Reading Guide


This Reading Guide provides a brief introduction to the now considerable literature on values-based practice and other tools in the growing ‘tool kit’ of ways of working with values in health and social care.

Suggestions for further reading are included with each section.

Many Voices

The many voices of values-based practice are reflected in the variety and range of materials described here. Those who use services (patients and carers) as well as those who provide them (clinical professionals of various kinds, managers, policy makers and researchers) have contributed and continue to contribute to the development of values-based approaches.

Co-production – an equality of voices between service users and service providers – is a shared ambition among many in today’s health and social care. In values-based practice it is of the essence.

What this Reading Guide Covers

The opening two sections of the Reading Guide cover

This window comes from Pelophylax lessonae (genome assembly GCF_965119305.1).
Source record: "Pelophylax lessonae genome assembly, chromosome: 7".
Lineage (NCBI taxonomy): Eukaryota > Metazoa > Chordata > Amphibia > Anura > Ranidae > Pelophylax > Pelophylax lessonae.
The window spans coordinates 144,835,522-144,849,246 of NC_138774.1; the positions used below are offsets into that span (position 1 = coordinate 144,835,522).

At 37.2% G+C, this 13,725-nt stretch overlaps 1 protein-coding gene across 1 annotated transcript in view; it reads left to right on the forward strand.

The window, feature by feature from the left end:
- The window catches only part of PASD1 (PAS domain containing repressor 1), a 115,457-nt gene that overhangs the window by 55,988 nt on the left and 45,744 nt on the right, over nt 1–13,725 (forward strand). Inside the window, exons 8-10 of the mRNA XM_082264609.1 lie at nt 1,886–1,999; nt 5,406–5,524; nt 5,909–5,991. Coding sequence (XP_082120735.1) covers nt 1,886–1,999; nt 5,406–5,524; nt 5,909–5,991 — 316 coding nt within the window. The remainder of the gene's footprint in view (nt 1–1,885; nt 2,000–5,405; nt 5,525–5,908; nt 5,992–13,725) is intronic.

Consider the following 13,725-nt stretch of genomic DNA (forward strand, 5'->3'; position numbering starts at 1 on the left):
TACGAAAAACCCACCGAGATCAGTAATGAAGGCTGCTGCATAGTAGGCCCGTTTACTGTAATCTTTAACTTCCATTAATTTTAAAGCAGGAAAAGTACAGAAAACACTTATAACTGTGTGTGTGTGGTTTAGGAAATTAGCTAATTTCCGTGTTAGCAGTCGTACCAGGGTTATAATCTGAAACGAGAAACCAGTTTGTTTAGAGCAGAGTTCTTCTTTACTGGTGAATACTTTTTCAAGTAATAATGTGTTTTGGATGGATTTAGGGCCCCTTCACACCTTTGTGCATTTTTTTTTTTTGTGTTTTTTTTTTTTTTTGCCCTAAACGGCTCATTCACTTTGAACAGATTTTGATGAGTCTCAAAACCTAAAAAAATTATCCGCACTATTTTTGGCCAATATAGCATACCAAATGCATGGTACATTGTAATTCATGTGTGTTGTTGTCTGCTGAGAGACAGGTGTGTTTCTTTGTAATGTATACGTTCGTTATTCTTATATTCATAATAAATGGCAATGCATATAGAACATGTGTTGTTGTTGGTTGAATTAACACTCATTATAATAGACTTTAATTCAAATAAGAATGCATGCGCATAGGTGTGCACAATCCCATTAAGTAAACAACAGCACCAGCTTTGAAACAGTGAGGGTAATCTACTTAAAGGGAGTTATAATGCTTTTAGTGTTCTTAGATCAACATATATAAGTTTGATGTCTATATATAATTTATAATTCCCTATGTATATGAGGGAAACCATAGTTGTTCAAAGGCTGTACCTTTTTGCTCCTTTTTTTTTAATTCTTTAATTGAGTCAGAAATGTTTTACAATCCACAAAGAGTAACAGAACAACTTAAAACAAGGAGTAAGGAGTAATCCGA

Both theory and practice raise a number of controversial and on-going issues. An introduction to these is given in the section Research and On-going Development.

A key challenge for values-based practice is the difficulty of accessing sources. Much relevant information on values is in ‘grey literature’; and access to more formal research findings is hampered by the fact that electronic databases are not structured for easy retrieval of values-related papers – searching on ‘value*’ in Medline for example brings up millions of ‘hits’ but mostly about numerical values (‘the value of the hemoglobin is…’). The final part of the section Research and On-going Development thus offers suggestions for Knowledge Retrieval.

Values-based practice is at its most effective when used in conjunction with other tools in the increasingly well resourced ‘tool kit’ of ways of working with values in health and social care. A selection of these other tools is described in the final section of the Reading Guide The Values Tool Kit.

Help us improve this Reading Guide

We welcome suggestions for improving any part of this Reading Guide or extending its scope.

We also welcome submission of brief annotations, short articles and bibliographies on specific topics.

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